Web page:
UConn Programs Best Ever - NBC Connecticut
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    Want more reason to celebrate the two national titles the men's and women's teams added to the collection this week? Thanks to, here ya go: UConn is now, without question, the best college basketball program of all time.

    According to author Carl Bialik, "The championships moved UConn into an indisputable lead as the most successful overall Division I college basketball program, when accounting for men’s and women’s achievements."

    Previously, Jim Calhoun and Geno Auriemma first won simultaneous titles in 2004, and now, a decade later, it's happened again.

    More via Bialik:

    UConn’s men’s and women’s teams, combined, have the most titles, the most tournament wins, the highest winning percentage and the highest average margin of victory in the NCAA tournament in Division I since 1951. The race was a close one until a few weeks ago, but UConn’s success this year coincided with stumbles by its two closest rivals in the category: Duke and Tennessee. It’s a remarkable achievement for UConn, which two decades ago hadn’t won any Division I basketball titles, men’s or women’s.Heading into the Big Dance, UConn, Duke and Tennessee were all in the running for most successful programs, but Duke managed just one win between them, while the Vols accounted for four. The Huskies had 12.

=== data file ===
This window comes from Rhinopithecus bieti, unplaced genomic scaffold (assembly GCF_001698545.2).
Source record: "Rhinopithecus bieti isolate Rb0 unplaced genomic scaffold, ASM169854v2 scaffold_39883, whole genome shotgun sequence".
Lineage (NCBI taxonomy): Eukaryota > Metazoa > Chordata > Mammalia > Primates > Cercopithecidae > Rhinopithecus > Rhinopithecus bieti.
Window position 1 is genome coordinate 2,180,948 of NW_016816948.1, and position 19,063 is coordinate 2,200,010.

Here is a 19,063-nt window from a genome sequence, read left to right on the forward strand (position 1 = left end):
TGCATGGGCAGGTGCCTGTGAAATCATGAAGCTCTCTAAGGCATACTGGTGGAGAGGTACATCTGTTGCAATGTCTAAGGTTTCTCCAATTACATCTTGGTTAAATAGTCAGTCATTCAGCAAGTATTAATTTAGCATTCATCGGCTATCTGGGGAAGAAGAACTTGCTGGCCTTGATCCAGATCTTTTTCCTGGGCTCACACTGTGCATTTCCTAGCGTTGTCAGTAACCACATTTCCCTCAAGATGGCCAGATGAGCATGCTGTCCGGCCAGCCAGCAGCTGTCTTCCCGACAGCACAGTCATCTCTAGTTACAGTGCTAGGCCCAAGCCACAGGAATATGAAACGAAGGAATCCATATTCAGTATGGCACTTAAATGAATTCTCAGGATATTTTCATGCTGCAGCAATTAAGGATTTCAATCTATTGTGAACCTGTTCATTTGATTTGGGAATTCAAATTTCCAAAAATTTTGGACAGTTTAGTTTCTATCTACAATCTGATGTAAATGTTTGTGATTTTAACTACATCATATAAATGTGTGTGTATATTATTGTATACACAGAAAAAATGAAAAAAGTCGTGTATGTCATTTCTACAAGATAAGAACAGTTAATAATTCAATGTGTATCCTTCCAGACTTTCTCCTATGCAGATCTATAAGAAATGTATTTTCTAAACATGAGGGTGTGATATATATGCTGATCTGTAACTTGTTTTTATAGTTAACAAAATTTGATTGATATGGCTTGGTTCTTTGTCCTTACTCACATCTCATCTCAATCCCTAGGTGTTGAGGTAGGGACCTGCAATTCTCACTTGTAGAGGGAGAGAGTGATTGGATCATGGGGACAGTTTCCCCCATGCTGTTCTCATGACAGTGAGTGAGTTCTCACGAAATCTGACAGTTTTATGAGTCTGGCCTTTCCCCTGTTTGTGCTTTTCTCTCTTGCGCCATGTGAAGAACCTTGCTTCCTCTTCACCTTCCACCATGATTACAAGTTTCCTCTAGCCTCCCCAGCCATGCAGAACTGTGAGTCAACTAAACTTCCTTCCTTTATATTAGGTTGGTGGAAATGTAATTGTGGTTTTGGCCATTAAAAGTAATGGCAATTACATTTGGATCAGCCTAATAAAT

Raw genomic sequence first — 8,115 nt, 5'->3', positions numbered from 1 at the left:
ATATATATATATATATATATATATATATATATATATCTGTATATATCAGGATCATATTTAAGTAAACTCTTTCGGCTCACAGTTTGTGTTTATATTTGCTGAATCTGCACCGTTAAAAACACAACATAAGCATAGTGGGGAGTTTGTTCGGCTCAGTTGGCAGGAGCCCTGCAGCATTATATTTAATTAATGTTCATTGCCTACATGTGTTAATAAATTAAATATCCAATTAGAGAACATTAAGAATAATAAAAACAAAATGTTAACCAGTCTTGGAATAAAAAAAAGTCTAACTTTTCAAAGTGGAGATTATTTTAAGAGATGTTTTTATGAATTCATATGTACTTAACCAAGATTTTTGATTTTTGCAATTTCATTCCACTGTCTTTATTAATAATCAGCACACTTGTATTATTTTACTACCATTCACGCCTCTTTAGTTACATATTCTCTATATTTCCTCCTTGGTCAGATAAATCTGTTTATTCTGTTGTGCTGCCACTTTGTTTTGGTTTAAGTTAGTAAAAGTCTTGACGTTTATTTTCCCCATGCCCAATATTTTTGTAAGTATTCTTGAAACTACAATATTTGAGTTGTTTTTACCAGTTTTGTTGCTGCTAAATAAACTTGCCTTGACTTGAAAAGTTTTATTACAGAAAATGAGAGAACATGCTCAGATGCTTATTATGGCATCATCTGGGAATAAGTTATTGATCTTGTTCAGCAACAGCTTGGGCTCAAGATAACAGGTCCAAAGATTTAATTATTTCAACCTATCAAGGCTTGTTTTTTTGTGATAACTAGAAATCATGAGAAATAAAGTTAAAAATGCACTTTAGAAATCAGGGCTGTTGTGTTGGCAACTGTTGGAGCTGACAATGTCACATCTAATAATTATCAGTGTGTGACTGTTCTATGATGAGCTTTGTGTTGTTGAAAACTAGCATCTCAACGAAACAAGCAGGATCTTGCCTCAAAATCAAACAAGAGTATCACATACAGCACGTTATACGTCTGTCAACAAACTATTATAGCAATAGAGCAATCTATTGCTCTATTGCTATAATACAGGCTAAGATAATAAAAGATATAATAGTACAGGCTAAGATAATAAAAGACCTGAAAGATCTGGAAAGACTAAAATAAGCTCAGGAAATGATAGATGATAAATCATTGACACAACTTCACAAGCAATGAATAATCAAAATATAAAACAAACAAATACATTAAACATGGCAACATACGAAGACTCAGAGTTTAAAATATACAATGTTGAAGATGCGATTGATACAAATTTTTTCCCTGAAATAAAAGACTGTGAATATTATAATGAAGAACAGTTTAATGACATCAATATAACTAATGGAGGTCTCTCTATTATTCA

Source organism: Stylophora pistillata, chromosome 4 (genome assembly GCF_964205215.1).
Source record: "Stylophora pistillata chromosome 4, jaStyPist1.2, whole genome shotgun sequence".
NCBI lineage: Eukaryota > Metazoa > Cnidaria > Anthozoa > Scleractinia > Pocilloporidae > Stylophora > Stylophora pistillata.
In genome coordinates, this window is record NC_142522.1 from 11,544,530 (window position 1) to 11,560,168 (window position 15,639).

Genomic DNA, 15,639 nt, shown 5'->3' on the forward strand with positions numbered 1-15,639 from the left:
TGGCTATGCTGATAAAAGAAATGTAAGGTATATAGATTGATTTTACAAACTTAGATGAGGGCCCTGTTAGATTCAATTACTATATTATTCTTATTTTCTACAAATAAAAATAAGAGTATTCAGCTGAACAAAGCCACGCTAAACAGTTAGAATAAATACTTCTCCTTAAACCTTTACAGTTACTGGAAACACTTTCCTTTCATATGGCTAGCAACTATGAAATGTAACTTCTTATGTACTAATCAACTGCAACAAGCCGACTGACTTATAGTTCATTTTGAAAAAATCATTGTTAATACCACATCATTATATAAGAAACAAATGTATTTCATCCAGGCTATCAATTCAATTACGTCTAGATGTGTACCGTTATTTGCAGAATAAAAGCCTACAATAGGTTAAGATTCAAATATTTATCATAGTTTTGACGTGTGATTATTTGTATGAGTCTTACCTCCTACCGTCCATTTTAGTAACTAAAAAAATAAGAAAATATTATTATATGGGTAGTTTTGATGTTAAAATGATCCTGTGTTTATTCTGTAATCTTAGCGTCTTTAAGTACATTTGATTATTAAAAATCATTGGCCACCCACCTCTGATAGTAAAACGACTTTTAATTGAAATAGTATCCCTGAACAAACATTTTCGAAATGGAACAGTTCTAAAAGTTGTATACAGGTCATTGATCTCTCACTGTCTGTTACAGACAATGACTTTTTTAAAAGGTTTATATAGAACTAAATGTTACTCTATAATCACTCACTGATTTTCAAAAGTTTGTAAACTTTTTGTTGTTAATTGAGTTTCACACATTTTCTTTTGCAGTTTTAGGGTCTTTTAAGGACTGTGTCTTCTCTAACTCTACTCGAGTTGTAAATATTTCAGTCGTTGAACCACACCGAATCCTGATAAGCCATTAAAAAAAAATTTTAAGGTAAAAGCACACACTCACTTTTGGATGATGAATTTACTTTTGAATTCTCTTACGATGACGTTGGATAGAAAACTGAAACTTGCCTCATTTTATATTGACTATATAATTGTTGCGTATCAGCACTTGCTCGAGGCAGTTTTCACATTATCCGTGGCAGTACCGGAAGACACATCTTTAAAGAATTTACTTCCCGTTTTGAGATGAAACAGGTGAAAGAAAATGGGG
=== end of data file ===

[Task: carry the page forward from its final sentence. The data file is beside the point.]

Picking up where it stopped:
In fact, according to Bialik, UConn's only real competition comes from UCLA, which won 10 national titles during the John Wooden era.

    But the Bruins’ success has hardly been balanced: UCLA has won as many titles in the men’s tournament as it has won games in the women’s tournament. In fact, outside of Storrs, Conn., and a trio of Atlantic Coast Conference schools — Duke, North Carolina and Maryland — few of the leaders in combined basketball success have been truly successful in men’s and women’s hoops. Tennessee has a losing record in the men’s tournament even after this year’s run, and Stanford gets most of its wins from the women’s side.

    If anything, it's a testament to the programs Calhoun and Auriemma built, and Kevin Ollie has sustained.